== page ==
You may have read or heard about the cyberattack on a water treatment plant in Florida, in February of this year. A hacker attempted to poison a city’s water supply by increasing the levels of sodium hydroxide (safe in low concentrations and added to regulate the water’s pH level) from 100 to 11,000ppm.
The engineering / technical press reported that a SCADA system was accessed by TeamViewer; which provides remote access and is great for trouble-shooting. It was reported that the software had not been used for months but was left on the system. Also, an official investigation is said to have reported back that “…all computers shared the same password for remote accesses and appeared to be connected directly to the Internet without any type of firewall protection installed.”
Thankfully, the attack failed. The rogue commands were noticed by a legitimate user on the system at the same time, and the sodium hydroxide levels reduced immediately. The attack did reveal the above concerns plus it was discovered the plant had been using the Windows 7 operating system (support, including security patches, for which ended on 14th January 2020).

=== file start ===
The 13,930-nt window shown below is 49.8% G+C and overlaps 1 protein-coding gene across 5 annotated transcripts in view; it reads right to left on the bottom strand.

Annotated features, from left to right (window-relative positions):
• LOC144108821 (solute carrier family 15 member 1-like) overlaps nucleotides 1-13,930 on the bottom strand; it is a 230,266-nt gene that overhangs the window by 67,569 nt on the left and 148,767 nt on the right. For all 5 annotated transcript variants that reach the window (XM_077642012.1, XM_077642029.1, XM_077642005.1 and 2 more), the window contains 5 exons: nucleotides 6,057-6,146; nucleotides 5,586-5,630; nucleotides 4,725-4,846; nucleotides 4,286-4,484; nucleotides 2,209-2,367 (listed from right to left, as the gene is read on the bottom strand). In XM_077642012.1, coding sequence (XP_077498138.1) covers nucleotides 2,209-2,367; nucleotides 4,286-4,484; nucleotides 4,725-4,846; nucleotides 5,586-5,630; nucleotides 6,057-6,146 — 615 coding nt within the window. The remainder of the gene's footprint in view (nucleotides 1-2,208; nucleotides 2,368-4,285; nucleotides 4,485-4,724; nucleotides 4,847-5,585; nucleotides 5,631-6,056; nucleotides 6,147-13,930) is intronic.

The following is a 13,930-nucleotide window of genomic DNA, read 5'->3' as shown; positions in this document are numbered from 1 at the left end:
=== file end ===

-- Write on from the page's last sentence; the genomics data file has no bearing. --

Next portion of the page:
In a change to the scheduled program…
In the above example, the hacker had gained access to the plant’s OT and was interacting with the user interface. The OT’s software did not know the person was not an authorised user. The program was executing properly.
Another form of cyberattack sees the program’s behaviour altered. One of the most common ways of doing this is through a ‘memory buffer overflow’ attack; noting here that overflows can easily happen by accident – generally as a result of poor coding.
When data is written to memory it goes to a specific address, for which space has been allocated in the memory map. If a larger volume of data is written to the location than can be accommodated, rather than simply not writing the excess it goes into the next available location and overwrites anything already there.
The hacker’s aim is to overwrite data such that the execution of the software is such that it reveals sensitive data or grants access to other systems, without crashing or showing any outward signs of being compromised.